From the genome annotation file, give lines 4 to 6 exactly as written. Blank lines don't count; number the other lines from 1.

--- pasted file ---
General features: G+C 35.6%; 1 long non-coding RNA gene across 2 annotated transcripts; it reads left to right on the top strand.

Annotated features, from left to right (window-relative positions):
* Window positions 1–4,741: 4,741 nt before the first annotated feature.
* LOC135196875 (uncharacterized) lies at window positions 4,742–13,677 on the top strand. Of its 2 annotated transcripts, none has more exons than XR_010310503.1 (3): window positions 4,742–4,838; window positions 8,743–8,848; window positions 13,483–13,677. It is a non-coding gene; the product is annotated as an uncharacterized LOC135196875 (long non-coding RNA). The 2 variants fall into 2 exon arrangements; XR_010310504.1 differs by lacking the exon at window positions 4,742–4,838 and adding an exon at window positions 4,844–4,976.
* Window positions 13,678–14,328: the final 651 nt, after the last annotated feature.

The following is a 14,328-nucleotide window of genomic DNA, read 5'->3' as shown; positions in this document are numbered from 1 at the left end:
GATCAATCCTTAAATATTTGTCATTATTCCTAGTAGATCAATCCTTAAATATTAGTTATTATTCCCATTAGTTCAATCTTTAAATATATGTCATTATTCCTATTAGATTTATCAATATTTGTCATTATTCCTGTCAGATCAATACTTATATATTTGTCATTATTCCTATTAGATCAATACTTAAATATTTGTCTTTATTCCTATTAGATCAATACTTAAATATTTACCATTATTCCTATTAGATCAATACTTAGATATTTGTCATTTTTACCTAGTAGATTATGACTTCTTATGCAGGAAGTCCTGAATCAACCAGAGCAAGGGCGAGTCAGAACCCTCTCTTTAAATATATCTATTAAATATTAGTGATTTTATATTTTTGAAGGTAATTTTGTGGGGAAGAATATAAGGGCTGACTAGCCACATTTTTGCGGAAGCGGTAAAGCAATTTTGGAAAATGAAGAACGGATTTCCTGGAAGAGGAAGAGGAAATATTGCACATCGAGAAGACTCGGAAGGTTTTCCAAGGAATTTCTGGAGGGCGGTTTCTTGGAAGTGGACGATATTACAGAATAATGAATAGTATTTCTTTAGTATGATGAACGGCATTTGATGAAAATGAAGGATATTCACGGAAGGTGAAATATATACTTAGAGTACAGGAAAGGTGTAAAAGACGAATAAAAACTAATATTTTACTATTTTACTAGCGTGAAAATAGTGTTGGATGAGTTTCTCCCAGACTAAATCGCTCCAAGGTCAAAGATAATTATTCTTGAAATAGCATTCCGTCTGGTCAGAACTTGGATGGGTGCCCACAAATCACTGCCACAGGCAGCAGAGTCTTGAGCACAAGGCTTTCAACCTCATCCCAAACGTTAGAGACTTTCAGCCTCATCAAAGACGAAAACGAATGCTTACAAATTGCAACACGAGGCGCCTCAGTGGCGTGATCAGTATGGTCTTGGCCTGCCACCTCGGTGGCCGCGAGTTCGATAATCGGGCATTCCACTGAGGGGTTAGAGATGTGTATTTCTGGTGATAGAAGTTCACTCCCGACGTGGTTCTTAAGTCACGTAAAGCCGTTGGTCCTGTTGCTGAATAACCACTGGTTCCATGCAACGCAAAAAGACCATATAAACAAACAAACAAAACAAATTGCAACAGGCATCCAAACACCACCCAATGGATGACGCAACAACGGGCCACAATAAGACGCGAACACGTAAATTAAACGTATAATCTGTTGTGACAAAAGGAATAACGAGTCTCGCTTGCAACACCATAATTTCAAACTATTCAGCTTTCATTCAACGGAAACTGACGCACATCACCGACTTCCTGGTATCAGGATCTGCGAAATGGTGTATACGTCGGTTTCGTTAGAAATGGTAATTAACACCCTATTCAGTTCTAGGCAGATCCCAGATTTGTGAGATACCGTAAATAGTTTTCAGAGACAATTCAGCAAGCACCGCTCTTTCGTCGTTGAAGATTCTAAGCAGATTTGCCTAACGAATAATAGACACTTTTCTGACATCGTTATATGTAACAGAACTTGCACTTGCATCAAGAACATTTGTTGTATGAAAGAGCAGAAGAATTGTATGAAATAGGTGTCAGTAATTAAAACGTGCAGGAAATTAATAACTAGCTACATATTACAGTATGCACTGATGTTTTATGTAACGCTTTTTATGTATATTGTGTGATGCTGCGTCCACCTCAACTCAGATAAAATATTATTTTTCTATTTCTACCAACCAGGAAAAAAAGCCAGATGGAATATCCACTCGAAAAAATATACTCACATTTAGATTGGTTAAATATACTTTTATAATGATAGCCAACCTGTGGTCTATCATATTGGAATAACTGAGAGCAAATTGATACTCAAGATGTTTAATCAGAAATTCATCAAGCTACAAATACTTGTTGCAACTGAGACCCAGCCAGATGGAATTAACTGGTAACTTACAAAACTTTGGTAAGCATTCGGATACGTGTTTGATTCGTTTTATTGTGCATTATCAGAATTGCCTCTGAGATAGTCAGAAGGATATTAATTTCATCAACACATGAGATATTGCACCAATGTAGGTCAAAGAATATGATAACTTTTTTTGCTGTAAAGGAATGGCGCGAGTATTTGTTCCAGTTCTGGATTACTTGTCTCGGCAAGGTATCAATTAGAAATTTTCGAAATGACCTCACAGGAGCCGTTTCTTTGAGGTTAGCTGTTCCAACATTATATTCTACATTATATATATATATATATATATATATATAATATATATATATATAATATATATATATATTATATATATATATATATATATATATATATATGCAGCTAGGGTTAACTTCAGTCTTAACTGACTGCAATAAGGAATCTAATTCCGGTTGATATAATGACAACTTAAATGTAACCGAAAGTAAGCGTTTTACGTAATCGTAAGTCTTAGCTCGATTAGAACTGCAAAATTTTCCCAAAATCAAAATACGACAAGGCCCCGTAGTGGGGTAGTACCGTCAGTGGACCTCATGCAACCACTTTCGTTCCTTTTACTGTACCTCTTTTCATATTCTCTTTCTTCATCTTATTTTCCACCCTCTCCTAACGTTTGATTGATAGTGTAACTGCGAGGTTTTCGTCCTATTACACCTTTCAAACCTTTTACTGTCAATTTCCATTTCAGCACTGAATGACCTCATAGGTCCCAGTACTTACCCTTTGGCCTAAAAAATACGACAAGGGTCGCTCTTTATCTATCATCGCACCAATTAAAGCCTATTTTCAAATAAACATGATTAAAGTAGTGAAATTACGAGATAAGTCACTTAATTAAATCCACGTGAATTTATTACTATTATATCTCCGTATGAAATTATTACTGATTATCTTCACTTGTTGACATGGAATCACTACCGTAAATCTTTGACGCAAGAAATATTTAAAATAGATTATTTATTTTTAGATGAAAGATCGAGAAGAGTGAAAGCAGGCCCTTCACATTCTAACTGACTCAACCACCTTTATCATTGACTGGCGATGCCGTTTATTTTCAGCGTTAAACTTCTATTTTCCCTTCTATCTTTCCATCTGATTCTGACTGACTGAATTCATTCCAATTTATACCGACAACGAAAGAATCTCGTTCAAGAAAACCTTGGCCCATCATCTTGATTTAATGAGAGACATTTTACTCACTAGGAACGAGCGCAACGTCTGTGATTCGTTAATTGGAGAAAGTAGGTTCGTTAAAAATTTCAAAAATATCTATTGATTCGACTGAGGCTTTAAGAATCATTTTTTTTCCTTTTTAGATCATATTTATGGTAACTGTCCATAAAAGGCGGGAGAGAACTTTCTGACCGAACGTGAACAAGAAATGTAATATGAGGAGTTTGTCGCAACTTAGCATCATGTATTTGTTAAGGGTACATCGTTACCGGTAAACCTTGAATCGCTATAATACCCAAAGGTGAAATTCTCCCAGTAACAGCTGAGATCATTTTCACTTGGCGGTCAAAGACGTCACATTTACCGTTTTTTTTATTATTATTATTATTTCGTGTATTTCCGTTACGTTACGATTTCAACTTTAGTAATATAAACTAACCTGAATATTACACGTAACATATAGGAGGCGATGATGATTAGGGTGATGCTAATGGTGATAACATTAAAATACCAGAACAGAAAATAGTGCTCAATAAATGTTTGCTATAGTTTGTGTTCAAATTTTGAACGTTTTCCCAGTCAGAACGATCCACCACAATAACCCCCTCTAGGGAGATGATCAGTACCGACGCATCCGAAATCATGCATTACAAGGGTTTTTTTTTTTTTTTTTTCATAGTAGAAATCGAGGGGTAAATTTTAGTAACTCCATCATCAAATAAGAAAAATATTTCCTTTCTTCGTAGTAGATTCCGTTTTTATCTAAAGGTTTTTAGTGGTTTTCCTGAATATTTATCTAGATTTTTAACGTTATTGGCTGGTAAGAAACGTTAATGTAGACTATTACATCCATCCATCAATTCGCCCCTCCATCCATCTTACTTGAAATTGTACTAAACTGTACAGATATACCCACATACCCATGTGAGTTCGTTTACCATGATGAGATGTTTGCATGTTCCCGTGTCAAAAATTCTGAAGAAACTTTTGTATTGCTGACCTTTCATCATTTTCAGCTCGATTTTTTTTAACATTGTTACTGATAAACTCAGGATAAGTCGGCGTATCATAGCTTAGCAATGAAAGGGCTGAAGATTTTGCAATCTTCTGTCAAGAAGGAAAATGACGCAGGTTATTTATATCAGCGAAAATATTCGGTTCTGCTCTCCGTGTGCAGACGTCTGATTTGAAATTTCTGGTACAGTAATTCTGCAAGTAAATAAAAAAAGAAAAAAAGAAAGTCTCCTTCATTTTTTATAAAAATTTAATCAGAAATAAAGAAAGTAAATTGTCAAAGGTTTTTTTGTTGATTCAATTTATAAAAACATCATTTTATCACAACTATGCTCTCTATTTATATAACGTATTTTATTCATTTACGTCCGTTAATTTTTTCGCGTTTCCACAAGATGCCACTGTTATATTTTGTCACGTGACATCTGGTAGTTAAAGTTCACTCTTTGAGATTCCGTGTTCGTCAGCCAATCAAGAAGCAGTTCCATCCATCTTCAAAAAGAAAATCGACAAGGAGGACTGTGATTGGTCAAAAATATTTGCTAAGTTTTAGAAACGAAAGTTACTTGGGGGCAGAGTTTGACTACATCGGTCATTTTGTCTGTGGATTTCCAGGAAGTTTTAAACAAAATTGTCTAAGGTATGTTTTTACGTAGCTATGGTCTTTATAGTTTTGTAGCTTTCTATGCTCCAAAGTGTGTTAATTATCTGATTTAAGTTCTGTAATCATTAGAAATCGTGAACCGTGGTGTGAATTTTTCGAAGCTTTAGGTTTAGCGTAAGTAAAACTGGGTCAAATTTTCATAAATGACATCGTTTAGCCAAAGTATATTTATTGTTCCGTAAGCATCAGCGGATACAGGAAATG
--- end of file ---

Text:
* LOC135196875 (uncharacterized) lies at window positions 4,742–13,677 on the top strand. Of its 2 annotated transcripts, none has more exons than XR_010310503.1 (3): window positions 4,742–4,838; window positions 8,743–8,848; window positions 13,483–13,677. It is a non-coding gene; the product is annotated as an uncharacterized LOC135196875 (long non-coding RNA). The 2 variants fall into 2 exon arrangements; XR_010310504.1 differs by lacking the exon at window positions 4,742–4,838 and adding an exon at window positions 4,844–4,976.
* Window positions 13,678–14,328: the final 651 nt, after the last annotated feature.

The following is a 14,328-nucleotide window of genomic DNA, read 5'->3' as shown; positions in this document are numbered from 1 at the left end: